Xerox announced that it is not going through with plans to merge with Fujifilm after reaching a deal with activist shareholders Carl Icahn and Darwin Deason.
Icahn and Deason own 15% of the US tech firm. The two adamantly opposed the merger with Fujifilm because they believed that it undervalued the company.
Xerox CEO Jeff Jacobson will be stepping down along with several other Xerox directors.
According to Bloomberg, John Visentin is expected to become the new CEO of the firm while Keith Cozza, CEO of Icahn Enterprises, is expected to become Chairman.
Xerox said in a statement on Saturday that it decided to terminate the merger agreement because of Fujifilm’s failure to provide audited financials for the joint venture on time.
“Over the past several weeks, the Xerox Board has repeatedly requested that Fujifilm immediately enter into negotiations on improved terms for a proposed transaction,” the firm said.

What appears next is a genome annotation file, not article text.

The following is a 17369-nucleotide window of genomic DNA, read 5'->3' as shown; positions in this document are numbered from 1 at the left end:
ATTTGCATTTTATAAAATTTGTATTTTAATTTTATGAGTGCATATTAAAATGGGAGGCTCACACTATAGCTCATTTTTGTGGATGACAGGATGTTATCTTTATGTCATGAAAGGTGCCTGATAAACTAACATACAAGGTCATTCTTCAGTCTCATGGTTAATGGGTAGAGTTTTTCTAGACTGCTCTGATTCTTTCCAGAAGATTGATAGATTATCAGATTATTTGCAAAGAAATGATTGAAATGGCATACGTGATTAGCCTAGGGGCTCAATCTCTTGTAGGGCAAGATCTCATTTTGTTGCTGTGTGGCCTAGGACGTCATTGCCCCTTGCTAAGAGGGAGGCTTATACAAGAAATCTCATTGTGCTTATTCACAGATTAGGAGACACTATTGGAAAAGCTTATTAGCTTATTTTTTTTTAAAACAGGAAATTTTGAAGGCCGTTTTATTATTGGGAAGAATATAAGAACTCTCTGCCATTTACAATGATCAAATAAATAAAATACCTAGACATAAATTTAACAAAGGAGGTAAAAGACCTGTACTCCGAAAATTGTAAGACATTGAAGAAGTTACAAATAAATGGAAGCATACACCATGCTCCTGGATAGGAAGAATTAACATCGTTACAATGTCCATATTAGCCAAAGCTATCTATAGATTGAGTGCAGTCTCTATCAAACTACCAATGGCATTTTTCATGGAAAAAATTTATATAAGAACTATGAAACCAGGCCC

“Despite our insistence, Fujifilm provided no assurance that it will do so within an acceptable timeframe.
“The Xerox Board believes that the transaction cannot reasonably be expected to be completed under these circumstances, particularly given the court’s injunction of the transaction and the lack of shareholder support for the transaction on current terms, as well as the unresolved accounting issues at Fuji Xerox.”
Fujifilm is disputing Xerox’s “unilateral decision.”
“We do not believe that Xerox has a legal right to terminate our agreement and we are reviewing all of our available options, including bringing a legal action seeking damages,” the Japanese firm said in a statement.